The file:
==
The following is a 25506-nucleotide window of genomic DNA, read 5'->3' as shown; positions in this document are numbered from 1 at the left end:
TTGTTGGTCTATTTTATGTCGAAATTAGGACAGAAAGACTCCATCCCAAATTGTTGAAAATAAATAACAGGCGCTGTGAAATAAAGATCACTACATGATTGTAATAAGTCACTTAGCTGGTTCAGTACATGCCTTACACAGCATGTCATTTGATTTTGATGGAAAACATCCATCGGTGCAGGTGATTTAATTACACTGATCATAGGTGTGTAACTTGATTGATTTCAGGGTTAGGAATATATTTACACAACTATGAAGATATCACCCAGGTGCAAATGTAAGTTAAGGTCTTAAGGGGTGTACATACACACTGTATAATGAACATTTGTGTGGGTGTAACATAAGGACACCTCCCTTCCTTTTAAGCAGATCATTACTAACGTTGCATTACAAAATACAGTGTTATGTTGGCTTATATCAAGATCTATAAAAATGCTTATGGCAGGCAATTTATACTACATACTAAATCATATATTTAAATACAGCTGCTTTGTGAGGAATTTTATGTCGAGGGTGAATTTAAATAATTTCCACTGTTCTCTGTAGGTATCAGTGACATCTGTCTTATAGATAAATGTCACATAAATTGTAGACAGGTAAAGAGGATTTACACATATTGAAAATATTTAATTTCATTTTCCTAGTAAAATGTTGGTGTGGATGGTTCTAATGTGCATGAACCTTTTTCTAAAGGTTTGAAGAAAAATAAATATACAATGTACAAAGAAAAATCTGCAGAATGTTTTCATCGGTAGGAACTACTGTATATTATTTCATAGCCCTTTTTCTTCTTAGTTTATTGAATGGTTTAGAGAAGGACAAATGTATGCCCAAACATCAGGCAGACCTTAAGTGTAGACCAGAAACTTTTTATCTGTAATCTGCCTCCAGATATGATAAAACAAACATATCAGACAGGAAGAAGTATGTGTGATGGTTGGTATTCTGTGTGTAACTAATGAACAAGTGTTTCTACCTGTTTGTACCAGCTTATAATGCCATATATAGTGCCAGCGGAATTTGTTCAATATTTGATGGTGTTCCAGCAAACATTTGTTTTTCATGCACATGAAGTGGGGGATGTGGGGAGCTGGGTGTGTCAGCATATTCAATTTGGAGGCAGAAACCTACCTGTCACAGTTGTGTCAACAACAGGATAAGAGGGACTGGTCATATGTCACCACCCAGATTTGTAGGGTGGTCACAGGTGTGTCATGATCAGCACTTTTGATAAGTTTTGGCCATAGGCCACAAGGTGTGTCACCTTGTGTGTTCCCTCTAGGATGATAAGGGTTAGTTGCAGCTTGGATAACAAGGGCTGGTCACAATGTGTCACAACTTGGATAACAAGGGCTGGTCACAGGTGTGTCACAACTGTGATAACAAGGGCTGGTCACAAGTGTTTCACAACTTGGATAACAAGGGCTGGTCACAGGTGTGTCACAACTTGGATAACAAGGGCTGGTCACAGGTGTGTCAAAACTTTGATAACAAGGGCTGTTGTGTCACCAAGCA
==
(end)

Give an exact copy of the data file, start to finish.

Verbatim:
The following is a 25506-nucleotide window of genomic DNA, read 5'->3' as shown; positions in this document are numbered from 1 at the left end:
TTGTTGGTCTATTTTATGTCGAAATTAGGACAGAAAGACTCCATCCCAAATTGTTGAAAATAAATAACAGGCGCTGTGAAATAAAGATCACTACATGATTGTAATAAGTCACTTAGCTGGTTCAGTACATGCCTTACACAGCATGTCATTTGATTTTGATGGAAAACATCCATCGGTGCAGGTGATTTAATTACACTGATCATAGGTGTGTAACTTGATTGATTTCAGGGTTAGGAATATATTTACACAACTATGAAGATATCACCCAGGTGCAAATGTAAGTTAAGGTCTTAAGGGGTGTACATACACACTGTATAATGAACATTTGTGTGGGTGTAACATAAGGACACCTCCCTTCCTTTTAAGCAGATCATTACTAACGTTGCATTACAAAATACAGTGTTATGTTGGCTTATATCAAGATCTATAAAAATGCTTATGGCAGGCAATTTATACTACATACTAAATCATATATTTAAATACAGCTGCTTTGTGAGGAATTTTATGTCGAGGGTGAATTTAAATAATTTCCACTGTTCTCTGTAGGTATCAGTGACATCTGTCTTATAGATAAATGTCACATAAATTGTAGACAGGTAAAGAGGATTTACACATATTGAAAATATTTAATTTCATTTTCCTAGTAAAATGTTGGTGTGGATGGTTCTAATGTGCATGAACCTTTTTCTAAAGGTTTGAAGAAAAATAAATATACAATGTACAAAGAAAAATCTGCAGAATGTTTTCATCGGTAGGAACTACTGTATATTATTTCATAGCCCTTTTTCTTCTTAGTTTATTGAATGGTTTAGAGAAGGACAAATGTATGCCCAAACATCAGGCAGACCTTAAGTGTAGACCAGAAACTTTTTATCTGTAATCTGCCTCCAGATATGATAAAACAAACATATCAGACAGGAAGAAGTATGTGTGATGGTTGGTATTCTGTGTGTAACTAATGAACAAGTGTTTCTACCTGTTTGTACCAGCTTATAATGCCATATATAGTGCCAGCGGAATTTGTTCAATATTTGATGGTGTTCCAGCAAACATTTGTTTTTCATGCACATGAAGTGGGGGATGTGGGGAGCTGGGTGTGTCAGCATATTCAATTTGGAGGCAGAAACCTACCTGTCACAGTTGTGTCAACAACAGGATAAGAGGGACTGGTCATATGTCACCACCCAGATTTGTAGGGTGGTCACAGGTGTGTCATGATCAGCACTTTTGATAAGTTTTGGCCATAGGCCACAAGGTGTGTCACCTTGTGTGTTCCCTCTAGGATGATAAGGGTTAGTTGCAGCTTGGATAACAAGGGCTGGTCACAATGTGTCACAACTTGGATAACAAGGGCTGGTCACAGGTGTGTCACAACTGTGATAACAAGGGCTGGTCACAAGTGTTTCACAACTTGGATAACAAGGGCTGGTCACAGGTGTGTCACAACTTGGATAACAAGGGCTGGTCACAGGTGTGTCAAAACTTTGATAACAAGGGCTGTTGTGTCACCAAGCA